margaret e. pell - lichens you say... I did look that up, and it looks very much like what I see on these trees. It worries me that they can contribute to the rotting of the bark. Some of the oaks that have this are huge. I sure would hate to loose them.

Alright springfever - sounds like it's time to set up a trap to me! Humans, darn them, are stealing your stuff. They probably think they can get high from it! Who's knows, maybe you can...

Snap a pic if you get the chance. I sure would love to see what you are talking about.

Thanks for all your help and replies everyone....

#96744 March 8th, 2007 at 06:57 PM
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Well for what its worth here are my thoughts about this thread. First off mushrooms are the fruiting structure of a fungi, there are three basic types of fungi: saprophytic (decomposers), parasitic (living off the work of another), and rhizomorphic (symbiotic relationship whit trees or woody shrubs). Therefore some fungi are helpful and some are harmful. The actual fungi are rarely seen.

Lichens are part fungi and part algae in a symbiotic relationship. There are three basic forms: foliose (leaflike growing close to the bark or rock), fruticose (hairlike or shrubby dangling from tree branches growing in tuffs out of rocks), crustose forming a crust on rocks or bark. All lichens are epiphytes, they are using others as substrate they are not harmful in any way whatsoever. Additionally, lichens are used as indicator species for air quality, they are Highly sensitive to air pollution (which is why they are rare in urban areas). Lastly lichens are commonly called mosses but are botanically very different. I believe your pictures contain lichens.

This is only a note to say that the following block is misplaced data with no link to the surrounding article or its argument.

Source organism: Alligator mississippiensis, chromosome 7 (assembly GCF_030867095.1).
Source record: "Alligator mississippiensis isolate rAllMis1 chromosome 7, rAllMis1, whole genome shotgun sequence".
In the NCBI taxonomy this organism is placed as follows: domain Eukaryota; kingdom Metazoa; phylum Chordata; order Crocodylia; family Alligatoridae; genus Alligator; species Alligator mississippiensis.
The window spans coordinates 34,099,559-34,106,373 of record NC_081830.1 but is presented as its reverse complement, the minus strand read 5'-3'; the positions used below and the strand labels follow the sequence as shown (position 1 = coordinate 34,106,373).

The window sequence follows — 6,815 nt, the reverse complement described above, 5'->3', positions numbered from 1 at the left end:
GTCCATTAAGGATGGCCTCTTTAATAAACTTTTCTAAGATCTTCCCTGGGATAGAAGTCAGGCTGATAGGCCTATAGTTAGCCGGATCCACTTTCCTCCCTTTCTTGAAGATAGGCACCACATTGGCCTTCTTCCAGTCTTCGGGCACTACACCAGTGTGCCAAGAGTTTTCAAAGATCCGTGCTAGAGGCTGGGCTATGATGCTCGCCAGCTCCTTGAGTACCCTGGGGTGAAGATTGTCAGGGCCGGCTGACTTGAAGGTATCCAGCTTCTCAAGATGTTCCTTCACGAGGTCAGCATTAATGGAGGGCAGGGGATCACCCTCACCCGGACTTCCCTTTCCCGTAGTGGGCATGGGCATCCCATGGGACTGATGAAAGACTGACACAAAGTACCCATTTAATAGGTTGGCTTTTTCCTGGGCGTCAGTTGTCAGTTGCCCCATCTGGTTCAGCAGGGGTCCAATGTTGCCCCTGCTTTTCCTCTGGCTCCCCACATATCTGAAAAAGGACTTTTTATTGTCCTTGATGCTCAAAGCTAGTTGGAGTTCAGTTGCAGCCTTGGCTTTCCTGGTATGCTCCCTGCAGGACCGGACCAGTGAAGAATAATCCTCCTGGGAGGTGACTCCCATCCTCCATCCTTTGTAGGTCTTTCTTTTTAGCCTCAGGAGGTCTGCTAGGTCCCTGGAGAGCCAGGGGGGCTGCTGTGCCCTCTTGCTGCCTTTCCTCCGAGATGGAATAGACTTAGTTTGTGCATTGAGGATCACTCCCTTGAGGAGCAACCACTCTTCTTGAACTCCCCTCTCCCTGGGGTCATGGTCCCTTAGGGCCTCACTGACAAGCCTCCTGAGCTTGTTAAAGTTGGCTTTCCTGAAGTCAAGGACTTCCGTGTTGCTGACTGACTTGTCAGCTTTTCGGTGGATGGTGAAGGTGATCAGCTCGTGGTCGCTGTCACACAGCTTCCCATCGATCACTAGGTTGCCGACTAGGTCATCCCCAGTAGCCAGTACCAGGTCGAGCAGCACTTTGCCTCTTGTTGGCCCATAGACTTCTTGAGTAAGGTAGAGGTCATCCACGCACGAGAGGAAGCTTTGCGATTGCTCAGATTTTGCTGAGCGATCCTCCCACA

Now on to Mistletoe, which is a plant that is also a parasite. Due to the fact it has leaves and does photosynthesize it is referred to as being hemiparasitic (partly parasitic). Mistletoe is very difficult to get rid of due to the fact that the Mistletoe plant invaded the conductive tissue of its host. When there is an abundance of mistletoe on a tree, particularly a stressed one, it can be lethal. Mistletoe is not practically sensitive to air pollution, as is evidenced by its abundance in urban areas.

I hope this has been of some help and interest.

#96745 March 9th, 2007 at 01:10 AM
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Arctostaphylos - your reply was of great interest to me and very helpful. I sure am impressed by your knowledge on the subject. Thanks so much for the information. I read it over and over trying to take it all in and remember it.